That said, and despite everything, I didn’t really think that badly of my inner pest; I couldn’t honestly disagree with all those who spoke in her favour. Sometimes she did seem like my best friend, a good companion when life was pleasant and an even better one when life turned sour, and when she spoke to me, I listened gladly. Indeed, I remember what happened during my very first winter. Then she was a true companion, then she really did behave like a real friend. It all happened one snowy day.
‘Look, my dear, it’s snowing,’ the voice inside me said. ‘It’s started to snow and we’re quite far from the house. It might be a good idea to begin making your way down the hill.’
‘Down the hill? You must be joking!’ I said bluntly. It was the first time I had ever seen snow, and I didn’t understand how dangerous those snowflakes melting on my back could be. So I again turned my attention to eating grass, because, it has to be said, I can’t resist that short, succulent hilltop grass; I’ve never been satisfied with boring field grass.
I’m not sure how long I spent there nibbling the short grass, without even once looking up, but I don’t think it could have been very long – maybe half an hour, maybe an hour. Nevertheless, because of the snow that had fallen, it was soon impossible for me to go on eating. I stretched out my lips in search of more grass, but all I got was a mouthful of snow. I snuffled the ground as I’d seen pigs do, and all I got was another chilly lump of snow. Irritated, I raised my head and looked around me. Then I really did feel afraid. And who could blame me, given what I saw.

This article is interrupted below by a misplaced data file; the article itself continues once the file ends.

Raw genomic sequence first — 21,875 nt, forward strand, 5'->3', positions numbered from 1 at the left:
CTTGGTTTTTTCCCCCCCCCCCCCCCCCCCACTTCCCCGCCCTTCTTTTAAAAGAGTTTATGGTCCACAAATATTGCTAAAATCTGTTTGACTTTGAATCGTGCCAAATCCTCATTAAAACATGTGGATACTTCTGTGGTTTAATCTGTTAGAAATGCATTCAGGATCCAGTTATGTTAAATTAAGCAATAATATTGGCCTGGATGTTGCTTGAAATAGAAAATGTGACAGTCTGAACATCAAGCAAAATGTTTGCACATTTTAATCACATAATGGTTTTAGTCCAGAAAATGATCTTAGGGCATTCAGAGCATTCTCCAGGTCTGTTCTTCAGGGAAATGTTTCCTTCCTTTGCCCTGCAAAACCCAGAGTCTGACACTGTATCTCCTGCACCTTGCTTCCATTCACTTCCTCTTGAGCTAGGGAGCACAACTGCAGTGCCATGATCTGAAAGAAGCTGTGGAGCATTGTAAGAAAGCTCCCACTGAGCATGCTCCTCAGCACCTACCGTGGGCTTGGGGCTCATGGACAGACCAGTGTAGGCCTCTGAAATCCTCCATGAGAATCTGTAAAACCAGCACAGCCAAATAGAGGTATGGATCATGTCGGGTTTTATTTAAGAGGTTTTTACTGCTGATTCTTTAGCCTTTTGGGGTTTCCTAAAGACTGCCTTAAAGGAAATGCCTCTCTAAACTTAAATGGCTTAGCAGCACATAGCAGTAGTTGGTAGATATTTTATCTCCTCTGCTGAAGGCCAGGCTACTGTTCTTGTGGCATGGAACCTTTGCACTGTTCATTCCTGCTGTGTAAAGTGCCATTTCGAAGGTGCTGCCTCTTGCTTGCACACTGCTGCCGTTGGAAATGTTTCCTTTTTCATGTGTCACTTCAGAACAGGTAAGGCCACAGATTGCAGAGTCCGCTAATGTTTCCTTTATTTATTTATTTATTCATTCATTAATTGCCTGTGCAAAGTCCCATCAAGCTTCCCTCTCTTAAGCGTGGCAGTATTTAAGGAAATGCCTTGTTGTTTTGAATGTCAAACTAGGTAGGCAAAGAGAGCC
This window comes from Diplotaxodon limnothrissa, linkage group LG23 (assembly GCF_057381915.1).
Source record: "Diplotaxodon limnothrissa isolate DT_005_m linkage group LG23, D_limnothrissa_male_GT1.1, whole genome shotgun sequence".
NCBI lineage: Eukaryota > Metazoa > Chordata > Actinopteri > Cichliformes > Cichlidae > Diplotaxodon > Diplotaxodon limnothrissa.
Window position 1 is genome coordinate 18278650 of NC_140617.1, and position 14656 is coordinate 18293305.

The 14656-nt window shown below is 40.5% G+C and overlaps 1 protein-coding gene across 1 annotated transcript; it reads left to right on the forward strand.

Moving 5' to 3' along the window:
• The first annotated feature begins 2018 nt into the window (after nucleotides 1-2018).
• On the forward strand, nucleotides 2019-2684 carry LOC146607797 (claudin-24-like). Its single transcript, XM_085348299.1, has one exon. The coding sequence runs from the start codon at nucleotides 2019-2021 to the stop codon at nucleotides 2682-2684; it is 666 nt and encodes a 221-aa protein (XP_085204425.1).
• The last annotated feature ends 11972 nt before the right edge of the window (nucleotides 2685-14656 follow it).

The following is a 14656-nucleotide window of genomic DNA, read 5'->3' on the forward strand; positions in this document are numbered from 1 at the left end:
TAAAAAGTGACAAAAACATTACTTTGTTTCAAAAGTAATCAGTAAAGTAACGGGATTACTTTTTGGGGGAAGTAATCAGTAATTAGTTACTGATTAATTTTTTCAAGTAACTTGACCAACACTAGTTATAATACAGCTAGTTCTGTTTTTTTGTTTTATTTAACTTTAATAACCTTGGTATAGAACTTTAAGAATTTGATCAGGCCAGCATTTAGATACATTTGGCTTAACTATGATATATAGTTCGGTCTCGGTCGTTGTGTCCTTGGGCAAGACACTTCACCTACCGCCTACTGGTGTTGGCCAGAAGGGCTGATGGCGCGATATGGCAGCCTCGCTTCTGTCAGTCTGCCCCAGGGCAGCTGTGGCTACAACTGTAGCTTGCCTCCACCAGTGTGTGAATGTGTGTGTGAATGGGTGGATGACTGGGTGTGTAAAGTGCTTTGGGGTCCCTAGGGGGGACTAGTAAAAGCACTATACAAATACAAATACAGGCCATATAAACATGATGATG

There was a black rock, a lot of snow, and nothing else. The meadow where I’d been grazing was white, and the next one was white too, and all the others were white as well. And the path that crossed them to go down to my house was nowhere to be seen; it had disappeared beneath all that whiteness.
‘What’s going on here? How will I ever get home now?’ I said to myself, taking a few steps towards the black rock. I felt quite worried.
I mooed to see if some companion would reply and guide me back to the homeward path, but the silence swallowed my voice the way a frog swallows a fly, and my calls for help simply disappeared. There was nothing but the silence, the whiteness of the snow and the blackness of the rock. And The Pest didn’t say a word. She was obviously hurt by my earlier rude reply.